If a map/graphic needs ‘crutches’ like number labels and can’t stand on its own, don’t use it. It’s the difference between “A Tale of Two Cities” and “A Tale of Two Cities: A Novel.”
The same data is presented three different ways above, and each change made to “enhance” the simple 2D pie chart makes it worse because the two basic perceptual tasks – ‘how big is something’ and ‘what are the angles’ – are much harder to perform when the pie is lying down. This is exactly what happens when design decisions are made in a vacuum and based simply on “it looks cooler this way” rather than an understanding what we need from a graphic to make it readable/work.
Problem 1: Adding the 3rd dimension adds no new information to the graphic. That’s bad because it is wasted ink (that could be doing real work) and it requires the tilting of the pie so the designer can show off the 3D effect. If the height (z-dimension) added some additional data (i.e., a second data variable), it might be worth adding, although I would caution against that since we’re even worse at estimating volumes than we are at estimating areas (which is why “how many jelly beans in the jar” contests or “how big a moving van do I need?” continue to challenge us – we’re terrible at numerically estimating volumes beyond the crude level of “bigger / smaller”).
Problem 2: On both oblique pies the scale is not consistent across the graphic. In other words, the same pie segment will look larger or smaller to you the observer simply based on where it lands in the circle…things closer to us will look larger, even if they’re not. This couldn’t be more counter-productive when we’re simultaneously asking the viewer to estimate areas. This is an absolute rule: If you expect people to judge the size of things, don’t change the scale of the objects on them.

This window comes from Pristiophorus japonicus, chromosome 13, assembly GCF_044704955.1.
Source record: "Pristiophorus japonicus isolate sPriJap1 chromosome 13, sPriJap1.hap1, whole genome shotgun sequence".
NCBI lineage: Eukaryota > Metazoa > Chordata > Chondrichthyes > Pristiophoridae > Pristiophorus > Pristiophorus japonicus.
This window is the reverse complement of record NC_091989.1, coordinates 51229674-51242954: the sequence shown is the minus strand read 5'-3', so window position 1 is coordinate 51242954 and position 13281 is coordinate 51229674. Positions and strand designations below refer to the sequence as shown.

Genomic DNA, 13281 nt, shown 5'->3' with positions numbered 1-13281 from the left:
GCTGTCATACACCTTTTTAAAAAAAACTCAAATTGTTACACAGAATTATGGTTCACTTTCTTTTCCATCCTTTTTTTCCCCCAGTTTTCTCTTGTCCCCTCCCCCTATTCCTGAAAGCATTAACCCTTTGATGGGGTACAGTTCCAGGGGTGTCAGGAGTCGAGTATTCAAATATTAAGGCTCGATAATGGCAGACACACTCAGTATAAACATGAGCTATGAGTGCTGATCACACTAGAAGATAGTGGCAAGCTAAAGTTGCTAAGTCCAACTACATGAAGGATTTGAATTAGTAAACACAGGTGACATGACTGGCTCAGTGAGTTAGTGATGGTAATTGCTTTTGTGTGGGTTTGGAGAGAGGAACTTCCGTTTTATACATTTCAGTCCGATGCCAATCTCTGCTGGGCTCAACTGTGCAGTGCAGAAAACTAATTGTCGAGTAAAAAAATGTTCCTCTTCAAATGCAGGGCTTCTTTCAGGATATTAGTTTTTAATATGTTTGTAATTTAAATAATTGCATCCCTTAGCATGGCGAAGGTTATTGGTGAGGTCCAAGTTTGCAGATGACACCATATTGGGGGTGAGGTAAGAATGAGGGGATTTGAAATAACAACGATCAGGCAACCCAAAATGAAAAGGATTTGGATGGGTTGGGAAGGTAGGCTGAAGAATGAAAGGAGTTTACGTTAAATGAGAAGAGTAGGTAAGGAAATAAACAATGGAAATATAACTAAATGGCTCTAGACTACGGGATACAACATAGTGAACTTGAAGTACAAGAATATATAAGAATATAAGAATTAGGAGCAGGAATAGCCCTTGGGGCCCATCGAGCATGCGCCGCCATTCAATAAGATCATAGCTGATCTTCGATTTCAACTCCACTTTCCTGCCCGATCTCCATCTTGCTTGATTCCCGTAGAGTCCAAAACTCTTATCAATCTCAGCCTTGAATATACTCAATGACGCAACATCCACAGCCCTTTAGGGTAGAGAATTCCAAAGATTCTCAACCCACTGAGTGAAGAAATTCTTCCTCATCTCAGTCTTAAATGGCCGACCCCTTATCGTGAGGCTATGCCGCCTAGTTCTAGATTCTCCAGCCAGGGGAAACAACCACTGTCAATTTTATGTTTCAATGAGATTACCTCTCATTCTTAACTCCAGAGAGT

Problem 3: Splitting the pie apart makes matters worse because the further objects are from each other, the harder it is to compare them (which is why we like to hold things side-by-side if we want to carefully compare them). Why? The extra time and effort it takes for your eyes to search for and acquire the now-separated segments uses-up your precious (visual) working memory and requires more eye trips back-and-forth to make the same estimation. Cognitive scientists call those back-and-forth trips extraneous cognitive load which cut the available brainpower (working memory) that can be devoted to the real task of comparing segments (intrinsic and germane cognitive load).
Solution? Simple: Stop using oblique, exploded, jazzed-up 3D pie charts. 2D work better, are easy to read, faster to read, and easier to make. Importantly, they also can be drawn much smaller and remain legible – as cartographers we’re always looking for ways to do more with less ink. If your powerpoint slides feel naked without fancy transitions and giant 3D graphics, you’d do better to work on the substance of the talk, rather than bury your good ideas in a pile of chart junk.
I’ll leave with one of my all-time favorite spoofs – the Gettysburg Address as Powerpoint.